The Atlin Security Blanket
Atlin News Miner
Diane Smith – Aug 24, 1972
Everyone has heard of the physiological security blanket. It is the end result of behavior motivation which leads to saving something, be it money or stale sourdoughs, thus creating a shield against unexpected needs or threatening events.
For an infant, a soggy thumb is all that is needed to ward off demons conjured up in his baby brain. But with adults, this activity can take off in unexpected directions and Atlin adults in particular wrap themselves in intricately woven blankets.
The semi-isolation, long dark days and severe cold of winter has given a whole new twist to the old string and tin foil saving pattern.
For the cheechakoes still casting about for your own best security blanket, here are some ideas gathered from Atlin old timers. Maybe they will help you find an answer to the apprehensions and pesky little inconveniences of your first northern winter.
Books are one of the world’s best security blankets because reading is an excellent escape mechanism, and this is what we most often need during an Atlin winter. Reading a good book can project you happily into some other world while you sit in your living room where the temperature is 38 degrees, knowing full well Harvey Rossiter has 28 other deliveries to make before he can fill your oil barrel.
A good book will relieve the discomfort of waiting for your drain to thaw so you can flush the toilet or waiting for the septic tank to be emptied. Sometimes this takes until June. You might need three or four books when you have three teaspoons of water in the whole house, there are eighteen dinner guests arriving in just 35 minutes, the budgie is dying of thirst and Bowden and his water truck have vanished from the face of the earth.
Best of all, however, a book will dispel the dismal feeling discovering there is no toilet paper or peanut butter at either The Trading Post or Edie’s Store until next Wednesday.
Security precautions must be taken against the possibility of winter idleness which leads directly to advanced cabin fever. Here an enormous store of “work-needing-to-be-done” is all you have. For instance, about thirteen broken chainsaws and three non-running skidoos with lots of missing parts are excellent.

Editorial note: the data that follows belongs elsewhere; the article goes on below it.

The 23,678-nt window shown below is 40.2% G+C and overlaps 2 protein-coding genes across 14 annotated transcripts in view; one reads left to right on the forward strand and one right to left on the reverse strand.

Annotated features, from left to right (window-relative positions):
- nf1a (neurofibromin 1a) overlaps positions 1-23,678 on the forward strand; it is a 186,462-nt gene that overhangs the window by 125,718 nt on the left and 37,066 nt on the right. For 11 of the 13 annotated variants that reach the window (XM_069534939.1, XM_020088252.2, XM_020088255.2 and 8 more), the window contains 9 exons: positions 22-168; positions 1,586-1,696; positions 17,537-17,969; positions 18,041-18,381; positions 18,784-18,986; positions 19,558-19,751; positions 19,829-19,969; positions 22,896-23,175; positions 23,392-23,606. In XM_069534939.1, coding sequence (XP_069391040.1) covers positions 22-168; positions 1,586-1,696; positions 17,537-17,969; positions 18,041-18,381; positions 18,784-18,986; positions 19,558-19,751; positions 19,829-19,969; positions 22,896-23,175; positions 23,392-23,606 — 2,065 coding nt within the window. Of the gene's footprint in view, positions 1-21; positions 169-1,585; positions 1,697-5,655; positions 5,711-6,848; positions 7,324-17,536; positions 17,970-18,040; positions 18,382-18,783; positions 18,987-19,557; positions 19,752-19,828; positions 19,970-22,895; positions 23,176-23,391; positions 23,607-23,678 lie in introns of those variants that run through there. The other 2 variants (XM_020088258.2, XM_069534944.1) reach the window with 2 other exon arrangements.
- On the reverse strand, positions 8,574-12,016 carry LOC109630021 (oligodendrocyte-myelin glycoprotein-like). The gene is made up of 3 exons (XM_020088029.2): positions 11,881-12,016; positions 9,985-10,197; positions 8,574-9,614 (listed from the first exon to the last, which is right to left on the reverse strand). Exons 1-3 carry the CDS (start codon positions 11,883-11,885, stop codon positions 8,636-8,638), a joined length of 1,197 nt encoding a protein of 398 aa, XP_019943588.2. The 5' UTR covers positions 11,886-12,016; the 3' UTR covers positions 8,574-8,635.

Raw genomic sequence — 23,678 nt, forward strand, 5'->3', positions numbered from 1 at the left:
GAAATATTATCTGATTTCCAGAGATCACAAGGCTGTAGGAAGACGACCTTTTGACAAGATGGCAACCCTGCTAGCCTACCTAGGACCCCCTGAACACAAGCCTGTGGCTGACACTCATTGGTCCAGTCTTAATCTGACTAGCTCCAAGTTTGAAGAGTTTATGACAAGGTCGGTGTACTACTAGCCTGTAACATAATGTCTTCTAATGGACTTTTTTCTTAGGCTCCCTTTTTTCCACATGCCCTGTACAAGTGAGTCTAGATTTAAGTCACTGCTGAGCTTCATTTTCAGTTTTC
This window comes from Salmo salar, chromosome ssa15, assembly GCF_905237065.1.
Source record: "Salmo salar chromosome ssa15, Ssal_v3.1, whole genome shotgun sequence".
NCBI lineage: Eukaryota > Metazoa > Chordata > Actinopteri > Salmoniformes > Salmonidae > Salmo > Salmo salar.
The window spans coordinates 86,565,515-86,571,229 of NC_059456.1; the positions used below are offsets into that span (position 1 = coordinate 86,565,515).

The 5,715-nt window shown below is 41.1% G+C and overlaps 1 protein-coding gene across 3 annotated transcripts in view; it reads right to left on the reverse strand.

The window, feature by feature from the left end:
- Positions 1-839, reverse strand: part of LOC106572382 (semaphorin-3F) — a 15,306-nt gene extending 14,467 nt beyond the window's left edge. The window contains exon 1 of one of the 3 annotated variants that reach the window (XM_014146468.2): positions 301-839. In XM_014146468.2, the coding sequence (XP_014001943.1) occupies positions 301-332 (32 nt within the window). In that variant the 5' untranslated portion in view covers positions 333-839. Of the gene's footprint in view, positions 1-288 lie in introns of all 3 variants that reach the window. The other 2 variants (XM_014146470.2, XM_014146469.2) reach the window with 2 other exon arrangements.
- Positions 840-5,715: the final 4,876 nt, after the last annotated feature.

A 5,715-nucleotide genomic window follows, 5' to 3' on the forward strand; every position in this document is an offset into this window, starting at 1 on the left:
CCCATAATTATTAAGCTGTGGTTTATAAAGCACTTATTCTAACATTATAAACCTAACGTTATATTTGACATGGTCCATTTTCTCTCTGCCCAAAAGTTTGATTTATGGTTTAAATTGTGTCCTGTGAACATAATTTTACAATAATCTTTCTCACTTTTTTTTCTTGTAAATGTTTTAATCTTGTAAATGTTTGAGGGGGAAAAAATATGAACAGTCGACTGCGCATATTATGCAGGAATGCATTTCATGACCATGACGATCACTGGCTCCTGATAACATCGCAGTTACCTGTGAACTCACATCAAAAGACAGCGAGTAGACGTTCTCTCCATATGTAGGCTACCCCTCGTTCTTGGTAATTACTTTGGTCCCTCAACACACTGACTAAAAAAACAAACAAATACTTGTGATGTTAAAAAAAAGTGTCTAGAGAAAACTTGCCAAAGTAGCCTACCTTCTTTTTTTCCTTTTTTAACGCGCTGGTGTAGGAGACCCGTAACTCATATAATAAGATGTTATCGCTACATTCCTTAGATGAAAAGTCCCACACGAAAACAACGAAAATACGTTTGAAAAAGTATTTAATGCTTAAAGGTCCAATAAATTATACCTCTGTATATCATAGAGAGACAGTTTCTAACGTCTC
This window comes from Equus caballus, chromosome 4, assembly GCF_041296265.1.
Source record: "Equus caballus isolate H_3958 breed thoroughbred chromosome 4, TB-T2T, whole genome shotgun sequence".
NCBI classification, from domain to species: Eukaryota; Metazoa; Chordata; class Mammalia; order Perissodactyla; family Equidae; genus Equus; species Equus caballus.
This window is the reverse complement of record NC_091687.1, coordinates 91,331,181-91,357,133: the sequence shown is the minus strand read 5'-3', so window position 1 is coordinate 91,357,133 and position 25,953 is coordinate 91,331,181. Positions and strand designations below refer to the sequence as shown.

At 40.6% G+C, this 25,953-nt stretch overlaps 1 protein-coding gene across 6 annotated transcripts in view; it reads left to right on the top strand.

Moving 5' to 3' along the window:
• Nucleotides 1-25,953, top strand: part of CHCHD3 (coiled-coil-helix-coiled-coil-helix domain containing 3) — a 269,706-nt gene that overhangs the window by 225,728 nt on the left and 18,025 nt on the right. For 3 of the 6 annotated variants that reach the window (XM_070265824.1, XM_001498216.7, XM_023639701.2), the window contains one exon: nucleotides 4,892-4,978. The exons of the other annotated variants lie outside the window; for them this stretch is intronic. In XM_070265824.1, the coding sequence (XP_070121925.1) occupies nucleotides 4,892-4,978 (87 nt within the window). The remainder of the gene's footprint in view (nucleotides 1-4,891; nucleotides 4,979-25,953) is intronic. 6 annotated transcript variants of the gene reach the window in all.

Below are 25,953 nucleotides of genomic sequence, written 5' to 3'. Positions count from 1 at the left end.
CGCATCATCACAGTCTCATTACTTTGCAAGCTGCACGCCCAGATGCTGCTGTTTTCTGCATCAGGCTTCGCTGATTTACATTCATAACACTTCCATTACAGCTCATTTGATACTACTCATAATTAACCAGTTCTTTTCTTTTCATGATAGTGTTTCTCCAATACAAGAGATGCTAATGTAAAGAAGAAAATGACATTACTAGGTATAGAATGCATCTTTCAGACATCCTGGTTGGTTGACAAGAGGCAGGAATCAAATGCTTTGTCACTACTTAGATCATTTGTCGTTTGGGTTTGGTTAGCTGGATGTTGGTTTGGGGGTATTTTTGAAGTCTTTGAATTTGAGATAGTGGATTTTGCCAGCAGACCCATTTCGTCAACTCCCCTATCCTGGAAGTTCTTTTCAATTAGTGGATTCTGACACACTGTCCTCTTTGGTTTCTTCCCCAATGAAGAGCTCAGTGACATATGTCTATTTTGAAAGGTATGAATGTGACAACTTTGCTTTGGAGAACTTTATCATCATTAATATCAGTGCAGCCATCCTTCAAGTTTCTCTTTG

A large basket containing 85 balls of yarn and a half-finished hand knit jumpsuit for a 290-pound man is great, as is a 45-gallon drum filled with miscellaneous nuts, bolts, screws, nails and copper fittings which need to be sorted.
Our pioneer backgrounds decree we must always be working. Unless one is totally devoid of conscience, he must be doing something that falls somewhere under the heading of work at any given time in the day.
The woman who bakes has at her fingertips the best security blanket in the entire non-idleness department. As long as she has bread doing something in the kitchen, she has an airtight alibi for sitting around the Trappers Coffee House drinking tea or spending three hours at the magazine rack at the General Store.
When the bread is doing something at home, she can while away guilt free hours talking about all the work she has been doing to some other gal who has bread going forever.
Having a lot of dogs is a legendary sort of security which harkens from the old story of cuddling up with mutts on cold winter nights: hence the term “one dog night” or the cooler “two-dog night.” Even realizing the dog blanket business is lore, just the knowledge there are eight woolly, smelly dogs out there somewhere ready and waiting in case the electric blanket fails beats some of the most carefully contrived schemes.
Being alone can be a dangerous winter situation but it is easily remedied. You should keep on hand a very large selection of the following items: copper fittings, nuts, bolts and screws, oil, water, recipes for making bread, peanut butter and toilet paper.
These are the things people most often have to borrow in Atlin and if everyone knows that you always have all of them, they will be beating a path to your door and you will never know that awful feeling that no one loves you. And it will be spring before you know it.
For many more Atlin stories, read Atlin Where Everyone Knows Your Dog’s Name.